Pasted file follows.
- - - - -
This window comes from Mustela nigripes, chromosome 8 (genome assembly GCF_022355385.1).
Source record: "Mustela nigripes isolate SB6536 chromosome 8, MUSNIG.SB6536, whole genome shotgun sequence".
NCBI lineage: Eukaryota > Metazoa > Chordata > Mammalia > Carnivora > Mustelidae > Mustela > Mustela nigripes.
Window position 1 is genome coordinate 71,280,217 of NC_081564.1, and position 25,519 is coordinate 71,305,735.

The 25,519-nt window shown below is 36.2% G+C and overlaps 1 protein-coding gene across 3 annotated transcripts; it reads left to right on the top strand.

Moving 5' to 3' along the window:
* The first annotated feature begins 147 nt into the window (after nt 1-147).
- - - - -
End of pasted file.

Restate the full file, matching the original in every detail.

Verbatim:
This window comes from Mustela nigripes, chromosome 8 (genome assembly GCF_022355385.1).
Source record: "Mustela nigripes isolate SB6536 chromosome 8, MUSNIG.SB6536, whole genome shotgun sequence".
NCBI lineage: Eukaryota > Metazoa > Chordata > Mammalia > Carnivora > Mustelidae > Mustela > Mustela nigripes.
Window position 1 is genome coordinate 71,280,217 of NC_081564.1, and position 25,519 is coordinate 71,305,735.

The 25,519-nt window shown below is 36.2% G+C and overlaps 1 protein-coding gene across 3 annotated transcripts; it reads left to right on the top strand.

Moving 5' to 3' along the window:
* The first annotated feature begins 147 nt into the window (after nt 1-147).